What might planning for an 11 million acre foot or 10 million acre foot Colorado River look like?

One of the central questions dimly visible in the early discussions around the upcoming renegotiation of the Colorado River’s water operations and allocations rules is the question of how bad a “worst case” scenario should be considered.

This is crucial, because it constrains what sort of questions must then be confronted. The lower the future flows considered, the more likely it is that the negotiators will have to stare down the third rail question of how much water the Upper Basin can delivery hydrologically, and must deliver legally, at Lee Ferry, the dividing point between the Upper and Lower Basins.

For the century since the Colorado River Compact was signed, we’ve avoided dealing with that central question – what happens if the river’s flows are so low that the Upper Basin cannot deliver the 7.5 million acre feet per year (or 8.25 million acre feet, we can’t even agree about which number to argue about) contemplated by the compact’s Article III.

This question is so untouchable that in work done for the 2012 Basin Study, the Bureau of Reclamation’s modelers famously added what came to be called “miracle water” at Lee Ferry every time one of their model runs dropped below the threshold that might have otherwise triggered this legal argument.

Under the low flows possible under climate change, we face a stark choice – either we reduce the Upper Basin’s Lee Ferry deliveries below 7.5/8.25 maf, or we will have to curtail existing Upper Basin uses. Advocates of modeling such low flows in the planning scenarios are essentially saying – Let’s have that conversation now.

At the tale end of yesterday’s (Friday 10/15/2021) House Natural Resources Sucommittee on Water, Oceans, and Wildlife, it was California Rep. Jim Costa, a congressman from outside the Colorado River Basin, who asked the question pointed at the heart of the matter – how do we redo water allocations that make no sense in a river much smaller than contemplated in our hallowed Law of the River?

He was addressing a panel of representatives from each of the Colorado River Basin states (his comments start around 2:30 here):

The Law of the River and the quantification of the Upper and Lower Basin states amounted to some 17 million acre feet of water that was determined at that time was the annual flow of the Colorado River, and we know that in the last two decades its been more like 12.4 million acre feet, and that doesn’t account for other Native American tribes that have reserved water right claims that have yet to be resolved. So there’s just a tremendous amount of demand. And with climate change, we know the yield is only going to decline.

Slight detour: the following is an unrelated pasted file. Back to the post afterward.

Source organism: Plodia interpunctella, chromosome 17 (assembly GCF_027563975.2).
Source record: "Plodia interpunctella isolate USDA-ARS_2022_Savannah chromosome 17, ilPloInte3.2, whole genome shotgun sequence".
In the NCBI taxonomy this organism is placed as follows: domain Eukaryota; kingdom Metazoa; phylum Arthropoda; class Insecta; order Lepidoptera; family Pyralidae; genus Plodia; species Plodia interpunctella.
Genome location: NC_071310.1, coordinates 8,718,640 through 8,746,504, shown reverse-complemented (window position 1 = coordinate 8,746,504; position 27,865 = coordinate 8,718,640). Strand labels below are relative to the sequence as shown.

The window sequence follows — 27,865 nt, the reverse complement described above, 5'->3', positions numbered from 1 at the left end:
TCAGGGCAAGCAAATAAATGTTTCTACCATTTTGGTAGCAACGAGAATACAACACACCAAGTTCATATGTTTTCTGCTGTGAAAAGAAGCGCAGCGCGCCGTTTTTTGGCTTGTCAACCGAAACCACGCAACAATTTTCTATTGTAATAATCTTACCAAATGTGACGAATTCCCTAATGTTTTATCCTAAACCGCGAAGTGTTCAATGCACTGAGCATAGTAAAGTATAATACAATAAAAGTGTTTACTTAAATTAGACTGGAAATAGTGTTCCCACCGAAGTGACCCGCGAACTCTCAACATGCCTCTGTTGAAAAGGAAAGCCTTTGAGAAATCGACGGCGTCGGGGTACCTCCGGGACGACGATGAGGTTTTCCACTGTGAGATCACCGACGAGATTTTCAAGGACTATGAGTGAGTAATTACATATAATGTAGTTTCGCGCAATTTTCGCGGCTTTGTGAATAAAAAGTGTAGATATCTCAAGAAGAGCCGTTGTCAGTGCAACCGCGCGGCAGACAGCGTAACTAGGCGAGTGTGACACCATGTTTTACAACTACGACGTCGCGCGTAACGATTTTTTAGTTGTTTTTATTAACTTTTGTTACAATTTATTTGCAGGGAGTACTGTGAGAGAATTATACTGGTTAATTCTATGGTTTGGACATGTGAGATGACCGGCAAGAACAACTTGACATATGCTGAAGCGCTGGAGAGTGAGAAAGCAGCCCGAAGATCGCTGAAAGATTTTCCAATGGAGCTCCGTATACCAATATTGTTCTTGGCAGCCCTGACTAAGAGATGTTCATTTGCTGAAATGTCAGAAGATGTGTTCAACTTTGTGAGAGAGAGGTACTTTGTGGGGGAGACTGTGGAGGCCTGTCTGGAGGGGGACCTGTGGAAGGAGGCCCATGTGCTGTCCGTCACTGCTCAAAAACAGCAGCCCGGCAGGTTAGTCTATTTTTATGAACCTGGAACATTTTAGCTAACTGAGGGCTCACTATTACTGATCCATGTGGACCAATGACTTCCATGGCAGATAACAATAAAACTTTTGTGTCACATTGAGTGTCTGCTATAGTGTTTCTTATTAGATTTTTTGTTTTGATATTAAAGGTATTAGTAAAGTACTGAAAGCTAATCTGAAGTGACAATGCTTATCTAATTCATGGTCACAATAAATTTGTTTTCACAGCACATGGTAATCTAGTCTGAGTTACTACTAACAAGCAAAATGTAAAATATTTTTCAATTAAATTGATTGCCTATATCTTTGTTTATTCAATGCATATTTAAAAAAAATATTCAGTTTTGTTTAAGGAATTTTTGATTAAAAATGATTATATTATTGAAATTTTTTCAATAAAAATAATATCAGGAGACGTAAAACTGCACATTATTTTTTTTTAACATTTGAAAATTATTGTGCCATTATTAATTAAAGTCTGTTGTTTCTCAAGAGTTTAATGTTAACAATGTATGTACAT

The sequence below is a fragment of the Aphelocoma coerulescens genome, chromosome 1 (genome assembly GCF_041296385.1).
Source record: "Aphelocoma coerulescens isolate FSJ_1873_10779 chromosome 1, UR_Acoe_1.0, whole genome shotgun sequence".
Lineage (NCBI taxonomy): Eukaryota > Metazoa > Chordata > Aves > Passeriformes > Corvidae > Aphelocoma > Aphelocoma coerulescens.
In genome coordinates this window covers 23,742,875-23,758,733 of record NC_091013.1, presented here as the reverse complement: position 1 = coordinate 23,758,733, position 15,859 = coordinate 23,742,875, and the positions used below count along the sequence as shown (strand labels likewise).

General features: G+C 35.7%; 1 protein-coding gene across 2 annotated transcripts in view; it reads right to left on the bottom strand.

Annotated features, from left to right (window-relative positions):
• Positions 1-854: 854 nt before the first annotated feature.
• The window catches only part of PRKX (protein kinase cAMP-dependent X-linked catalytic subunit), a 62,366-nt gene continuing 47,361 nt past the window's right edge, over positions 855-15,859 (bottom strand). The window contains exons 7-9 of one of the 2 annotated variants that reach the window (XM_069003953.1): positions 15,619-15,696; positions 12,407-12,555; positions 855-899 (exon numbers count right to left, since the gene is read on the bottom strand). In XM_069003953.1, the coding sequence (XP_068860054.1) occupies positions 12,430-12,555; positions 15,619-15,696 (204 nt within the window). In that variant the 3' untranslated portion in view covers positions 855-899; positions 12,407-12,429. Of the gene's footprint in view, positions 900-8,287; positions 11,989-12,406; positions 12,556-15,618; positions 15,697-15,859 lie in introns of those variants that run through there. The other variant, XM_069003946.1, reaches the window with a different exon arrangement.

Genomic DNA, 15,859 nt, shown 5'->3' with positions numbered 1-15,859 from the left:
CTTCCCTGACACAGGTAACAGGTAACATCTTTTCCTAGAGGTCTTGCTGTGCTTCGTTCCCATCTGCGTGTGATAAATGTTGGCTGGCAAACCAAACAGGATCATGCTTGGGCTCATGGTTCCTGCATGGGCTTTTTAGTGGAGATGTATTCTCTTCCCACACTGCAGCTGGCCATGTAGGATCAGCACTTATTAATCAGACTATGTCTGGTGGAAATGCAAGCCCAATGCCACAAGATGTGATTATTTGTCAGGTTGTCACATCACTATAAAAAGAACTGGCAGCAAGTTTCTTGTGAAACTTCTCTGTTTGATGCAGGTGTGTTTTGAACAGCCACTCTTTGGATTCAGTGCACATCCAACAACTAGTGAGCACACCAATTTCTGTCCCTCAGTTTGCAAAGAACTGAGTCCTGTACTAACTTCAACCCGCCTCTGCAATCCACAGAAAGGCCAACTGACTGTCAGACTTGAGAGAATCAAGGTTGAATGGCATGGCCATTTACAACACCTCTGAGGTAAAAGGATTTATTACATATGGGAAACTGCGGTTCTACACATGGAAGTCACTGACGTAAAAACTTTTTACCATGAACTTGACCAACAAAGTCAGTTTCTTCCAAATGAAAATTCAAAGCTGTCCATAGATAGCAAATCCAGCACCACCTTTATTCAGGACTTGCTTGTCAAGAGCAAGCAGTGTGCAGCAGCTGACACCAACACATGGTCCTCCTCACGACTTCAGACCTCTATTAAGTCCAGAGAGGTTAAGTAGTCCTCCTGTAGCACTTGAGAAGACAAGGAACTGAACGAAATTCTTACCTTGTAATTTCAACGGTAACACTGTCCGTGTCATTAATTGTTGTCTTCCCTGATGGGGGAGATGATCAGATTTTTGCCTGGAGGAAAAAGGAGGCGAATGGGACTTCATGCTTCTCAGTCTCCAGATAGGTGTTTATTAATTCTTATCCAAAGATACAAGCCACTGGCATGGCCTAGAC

This is the question I’d like to submit to all of you, and if you want to provide written statement to your answer I think we would appreciate that.

Let’s say the annual yield over the next 30 years is 10 million acre feet. I don’t know, with climate change, maybe it’s plus or minus. How do we take into account how we got to the original allocation, with the Upper and Lower Basin States and the Native tribes, the sovereign nations, and then reallocate that on a lot less water.

At this point all we can see through the public windows into discussions about next-step Colorado River management guidelines is shadow boxing on this question.

But testimony yesterday from Southern Nevada’s John Entsminger suggests the public shadowboxing we’re seeing on this question is representative of disagreements in the private discussions. (I quote here from John’s written testimony.)

Despite the fervent warnings from internationally renowned scientists like Jonathan Overpeck and Brad Udall that urge us to plan for a future with even less than 12.3 million acre-feet, the river community is far from consensus about how dry of a future to plan for. And, while this panel was asked to talk about drought, on-the-ground evidence suggests the Colorado River basin is not experiencing drought but aridification – a permanent transition to a drier future. If we are to build upon the river’s many successes over the last 25 years, we must confront the magnitude of the challenge in front of us and quickly reach agreement on what future scenario we’re willing to plan for. (emphasis added)